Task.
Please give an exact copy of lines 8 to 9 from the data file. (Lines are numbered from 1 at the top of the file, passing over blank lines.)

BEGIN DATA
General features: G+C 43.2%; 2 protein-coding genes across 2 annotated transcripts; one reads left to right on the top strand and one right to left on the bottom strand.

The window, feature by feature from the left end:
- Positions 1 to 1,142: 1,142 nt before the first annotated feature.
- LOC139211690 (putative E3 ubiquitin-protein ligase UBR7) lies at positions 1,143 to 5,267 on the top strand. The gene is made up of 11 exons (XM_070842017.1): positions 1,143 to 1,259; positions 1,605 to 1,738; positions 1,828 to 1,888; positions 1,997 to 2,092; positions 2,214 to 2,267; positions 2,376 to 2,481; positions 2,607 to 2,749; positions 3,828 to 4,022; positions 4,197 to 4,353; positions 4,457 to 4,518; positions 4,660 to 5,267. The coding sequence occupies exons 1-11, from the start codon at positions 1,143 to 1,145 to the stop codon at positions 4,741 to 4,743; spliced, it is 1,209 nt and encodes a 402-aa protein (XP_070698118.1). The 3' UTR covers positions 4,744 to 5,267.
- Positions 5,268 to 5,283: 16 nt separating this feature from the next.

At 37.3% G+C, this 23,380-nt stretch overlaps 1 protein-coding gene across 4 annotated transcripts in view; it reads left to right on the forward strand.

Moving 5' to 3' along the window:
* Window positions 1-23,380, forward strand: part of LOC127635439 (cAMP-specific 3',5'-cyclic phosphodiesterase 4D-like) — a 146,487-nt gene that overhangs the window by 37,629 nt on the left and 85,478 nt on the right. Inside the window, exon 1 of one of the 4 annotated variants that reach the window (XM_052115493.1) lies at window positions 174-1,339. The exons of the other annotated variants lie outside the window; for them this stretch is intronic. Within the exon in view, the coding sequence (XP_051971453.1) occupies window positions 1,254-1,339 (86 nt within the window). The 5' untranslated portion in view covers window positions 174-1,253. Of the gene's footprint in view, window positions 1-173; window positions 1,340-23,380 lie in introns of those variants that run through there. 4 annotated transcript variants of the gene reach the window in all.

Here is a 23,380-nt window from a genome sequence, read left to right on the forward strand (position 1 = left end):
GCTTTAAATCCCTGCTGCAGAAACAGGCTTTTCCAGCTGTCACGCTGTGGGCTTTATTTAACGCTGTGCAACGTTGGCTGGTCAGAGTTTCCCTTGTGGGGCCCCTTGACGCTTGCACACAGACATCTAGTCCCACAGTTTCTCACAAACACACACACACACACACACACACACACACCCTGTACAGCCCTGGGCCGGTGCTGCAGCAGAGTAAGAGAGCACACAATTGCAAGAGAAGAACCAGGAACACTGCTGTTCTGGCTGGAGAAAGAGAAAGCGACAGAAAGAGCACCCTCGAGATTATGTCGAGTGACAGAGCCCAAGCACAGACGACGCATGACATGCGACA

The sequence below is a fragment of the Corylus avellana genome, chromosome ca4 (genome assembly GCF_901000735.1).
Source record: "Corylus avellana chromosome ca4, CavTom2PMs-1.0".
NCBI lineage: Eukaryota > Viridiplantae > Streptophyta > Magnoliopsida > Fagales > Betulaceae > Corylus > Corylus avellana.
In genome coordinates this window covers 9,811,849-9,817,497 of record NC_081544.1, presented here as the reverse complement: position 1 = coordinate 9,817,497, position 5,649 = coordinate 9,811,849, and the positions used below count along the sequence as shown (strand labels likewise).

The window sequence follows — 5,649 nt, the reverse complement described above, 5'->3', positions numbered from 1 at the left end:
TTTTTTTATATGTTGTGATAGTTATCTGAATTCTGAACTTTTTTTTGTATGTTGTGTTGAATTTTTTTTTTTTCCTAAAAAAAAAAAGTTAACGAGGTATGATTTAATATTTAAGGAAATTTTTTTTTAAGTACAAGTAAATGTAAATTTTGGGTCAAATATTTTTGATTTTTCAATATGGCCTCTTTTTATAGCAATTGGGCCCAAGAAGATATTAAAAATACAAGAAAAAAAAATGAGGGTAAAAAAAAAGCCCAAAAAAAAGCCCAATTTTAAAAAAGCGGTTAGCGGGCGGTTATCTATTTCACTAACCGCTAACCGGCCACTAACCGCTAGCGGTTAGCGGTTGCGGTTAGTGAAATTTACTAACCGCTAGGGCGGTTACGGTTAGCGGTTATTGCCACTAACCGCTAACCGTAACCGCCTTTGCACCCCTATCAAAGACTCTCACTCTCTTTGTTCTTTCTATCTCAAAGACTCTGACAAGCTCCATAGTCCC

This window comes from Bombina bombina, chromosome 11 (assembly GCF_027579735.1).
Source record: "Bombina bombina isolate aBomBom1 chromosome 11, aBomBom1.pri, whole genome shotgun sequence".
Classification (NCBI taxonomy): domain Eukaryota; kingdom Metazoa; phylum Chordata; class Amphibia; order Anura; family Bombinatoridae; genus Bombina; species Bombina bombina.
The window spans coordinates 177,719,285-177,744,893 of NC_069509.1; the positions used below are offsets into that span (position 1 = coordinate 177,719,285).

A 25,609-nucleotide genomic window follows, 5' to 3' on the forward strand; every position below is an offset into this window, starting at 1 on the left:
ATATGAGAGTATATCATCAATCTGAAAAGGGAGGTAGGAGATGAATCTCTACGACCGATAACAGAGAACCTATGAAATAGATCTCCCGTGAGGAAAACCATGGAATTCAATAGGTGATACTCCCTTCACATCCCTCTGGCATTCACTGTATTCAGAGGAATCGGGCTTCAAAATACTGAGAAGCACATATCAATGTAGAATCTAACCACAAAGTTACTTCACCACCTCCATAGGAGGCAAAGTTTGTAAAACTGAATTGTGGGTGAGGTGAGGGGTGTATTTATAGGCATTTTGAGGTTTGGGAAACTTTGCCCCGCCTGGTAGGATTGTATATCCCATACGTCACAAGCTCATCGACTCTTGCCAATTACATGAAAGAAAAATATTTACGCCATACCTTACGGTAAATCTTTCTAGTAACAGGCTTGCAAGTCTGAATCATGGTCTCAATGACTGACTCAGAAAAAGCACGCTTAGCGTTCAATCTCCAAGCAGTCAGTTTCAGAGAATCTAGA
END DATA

* Window positions 1-23,380, forward strand: part of LOC127635439 (cAMP-specific 3',5'-cyclic phosphodiesterase 4D-like) — a 146,487-nt gene that overhangs the window by 37,629 nt on the left and 85,478 nt on the right. Inside the window, exon 1 of one of the 4 annotated variants that reach the window (XM_052115493.1) lies at window positions 174-1,339. The exons of the other annotated variants lie outside the window; for them this stretch is intronic. Within the exon in view, the coding sequence (XP_051971453.1) occupies window positions 1,254-1,339 (86 nt within the window). The 5' untranslated portion in view covers window positions 174-1,253. Of the gene's footprint in view, window positions 1-173; window positions 1,340-23,380 lie in introns of those variants that run through there. 4 annotated transcript variants of the gene reach the window in all.

Here is a 23,380-nt window from a genome sequence, read left to right on the forward strand (position 1 = left end):